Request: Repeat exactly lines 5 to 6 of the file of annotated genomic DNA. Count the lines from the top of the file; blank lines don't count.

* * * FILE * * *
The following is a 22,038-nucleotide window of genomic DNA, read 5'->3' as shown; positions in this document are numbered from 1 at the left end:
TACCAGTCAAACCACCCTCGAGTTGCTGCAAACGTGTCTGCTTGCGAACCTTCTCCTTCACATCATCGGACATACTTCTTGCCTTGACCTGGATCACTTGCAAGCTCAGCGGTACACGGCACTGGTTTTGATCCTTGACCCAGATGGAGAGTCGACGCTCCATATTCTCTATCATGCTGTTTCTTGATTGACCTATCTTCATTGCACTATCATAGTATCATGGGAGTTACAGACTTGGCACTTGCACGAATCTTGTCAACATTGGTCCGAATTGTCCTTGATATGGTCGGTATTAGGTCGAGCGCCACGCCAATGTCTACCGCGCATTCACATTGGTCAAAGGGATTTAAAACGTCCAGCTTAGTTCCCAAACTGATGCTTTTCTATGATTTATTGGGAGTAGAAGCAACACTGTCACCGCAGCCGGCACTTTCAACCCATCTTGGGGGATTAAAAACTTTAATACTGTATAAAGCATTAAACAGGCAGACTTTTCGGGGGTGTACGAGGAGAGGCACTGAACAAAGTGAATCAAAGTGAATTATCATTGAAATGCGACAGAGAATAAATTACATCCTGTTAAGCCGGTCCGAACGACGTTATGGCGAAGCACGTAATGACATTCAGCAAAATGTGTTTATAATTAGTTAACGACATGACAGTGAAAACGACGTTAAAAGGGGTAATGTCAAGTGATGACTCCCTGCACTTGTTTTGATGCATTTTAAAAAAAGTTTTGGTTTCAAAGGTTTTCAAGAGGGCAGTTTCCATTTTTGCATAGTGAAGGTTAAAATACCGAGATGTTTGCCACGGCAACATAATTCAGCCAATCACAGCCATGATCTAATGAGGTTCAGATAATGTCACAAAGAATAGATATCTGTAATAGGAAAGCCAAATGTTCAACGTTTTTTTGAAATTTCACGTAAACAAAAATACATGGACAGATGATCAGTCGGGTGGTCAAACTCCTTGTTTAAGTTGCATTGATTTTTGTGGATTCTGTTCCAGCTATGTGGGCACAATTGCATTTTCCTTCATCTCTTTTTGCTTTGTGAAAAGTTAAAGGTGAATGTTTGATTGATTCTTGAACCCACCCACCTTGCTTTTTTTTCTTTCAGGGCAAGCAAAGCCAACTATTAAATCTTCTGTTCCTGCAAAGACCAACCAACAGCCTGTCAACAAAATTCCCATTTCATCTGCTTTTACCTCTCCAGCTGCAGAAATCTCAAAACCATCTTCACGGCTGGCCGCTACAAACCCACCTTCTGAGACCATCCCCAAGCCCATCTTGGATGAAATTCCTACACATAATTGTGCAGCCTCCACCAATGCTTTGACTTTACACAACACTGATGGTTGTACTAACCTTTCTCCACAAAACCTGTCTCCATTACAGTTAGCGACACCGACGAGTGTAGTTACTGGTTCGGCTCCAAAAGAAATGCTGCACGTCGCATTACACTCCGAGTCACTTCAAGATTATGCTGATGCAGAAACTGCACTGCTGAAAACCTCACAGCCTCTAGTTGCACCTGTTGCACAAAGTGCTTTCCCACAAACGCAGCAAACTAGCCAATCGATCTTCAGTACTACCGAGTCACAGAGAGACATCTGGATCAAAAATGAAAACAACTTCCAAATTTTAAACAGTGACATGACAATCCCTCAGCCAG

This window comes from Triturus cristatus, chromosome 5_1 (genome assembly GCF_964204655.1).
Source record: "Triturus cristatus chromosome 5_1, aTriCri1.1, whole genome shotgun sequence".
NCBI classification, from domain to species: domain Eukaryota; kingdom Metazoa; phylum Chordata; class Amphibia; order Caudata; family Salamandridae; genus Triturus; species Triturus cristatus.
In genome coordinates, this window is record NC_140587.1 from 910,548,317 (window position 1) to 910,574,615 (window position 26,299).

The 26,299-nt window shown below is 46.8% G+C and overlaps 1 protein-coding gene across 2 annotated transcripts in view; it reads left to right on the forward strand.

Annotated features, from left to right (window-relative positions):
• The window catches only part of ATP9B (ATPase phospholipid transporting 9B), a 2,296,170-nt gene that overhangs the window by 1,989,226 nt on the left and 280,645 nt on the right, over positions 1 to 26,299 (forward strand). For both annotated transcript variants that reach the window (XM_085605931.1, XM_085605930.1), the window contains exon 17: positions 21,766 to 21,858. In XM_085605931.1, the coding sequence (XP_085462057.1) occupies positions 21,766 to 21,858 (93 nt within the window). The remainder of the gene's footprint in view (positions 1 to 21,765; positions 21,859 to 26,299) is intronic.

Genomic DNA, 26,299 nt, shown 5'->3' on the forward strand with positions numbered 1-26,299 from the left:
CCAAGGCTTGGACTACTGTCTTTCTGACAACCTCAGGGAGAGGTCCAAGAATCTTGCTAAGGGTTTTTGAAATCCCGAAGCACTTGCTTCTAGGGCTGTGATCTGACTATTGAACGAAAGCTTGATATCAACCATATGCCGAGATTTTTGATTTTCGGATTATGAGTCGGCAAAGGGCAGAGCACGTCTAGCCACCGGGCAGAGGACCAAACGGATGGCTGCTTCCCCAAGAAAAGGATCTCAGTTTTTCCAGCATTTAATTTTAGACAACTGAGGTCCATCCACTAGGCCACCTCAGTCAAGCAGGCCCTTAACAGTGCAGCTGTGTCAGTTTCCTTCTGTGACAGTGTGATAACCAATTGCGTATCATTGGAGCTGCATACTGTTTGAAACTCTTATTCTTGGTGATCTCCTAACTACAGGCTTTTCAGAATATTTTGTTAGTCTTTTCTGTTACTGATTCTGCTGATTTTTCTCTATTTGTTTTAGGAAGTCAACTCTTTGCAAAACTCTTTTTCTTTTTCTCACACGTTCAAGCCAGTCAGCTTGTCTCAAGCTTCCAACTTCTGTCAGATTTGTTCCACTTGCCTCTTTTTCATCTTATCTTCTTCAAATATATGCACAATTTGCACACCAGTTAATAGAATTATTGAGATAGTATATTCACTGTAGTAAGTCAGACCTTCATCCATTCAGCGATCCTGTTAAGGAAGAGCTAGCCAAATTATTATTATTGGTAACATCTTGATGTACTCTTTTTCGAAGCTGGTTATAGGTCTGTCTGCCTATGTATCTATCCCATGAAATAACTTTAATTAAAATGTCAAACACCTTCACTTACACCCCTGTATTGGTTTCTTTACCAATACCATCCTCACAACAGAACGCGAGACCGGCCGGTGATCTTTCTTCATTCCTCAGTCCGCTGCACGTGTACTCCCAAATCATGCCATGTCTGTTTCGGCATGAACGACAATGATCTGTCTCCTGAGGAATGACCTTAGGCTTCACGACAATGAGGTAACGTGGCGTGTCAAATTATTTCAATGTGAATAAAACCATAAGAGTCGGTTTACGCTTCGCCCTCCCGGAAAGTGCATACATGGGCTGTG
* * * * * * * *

NCBI classification, from domain to species: domain Eukaryota; kingdom Metazoa; phylum Chordata; class Amphibia; order Caudata; family Salamandridae; genus Triturus; species Triturus cristatus.
In genome coordinates, this window is record NC_140587.1 from 910,548,317 (window position 1) to 910,574,615 (window position 26,299).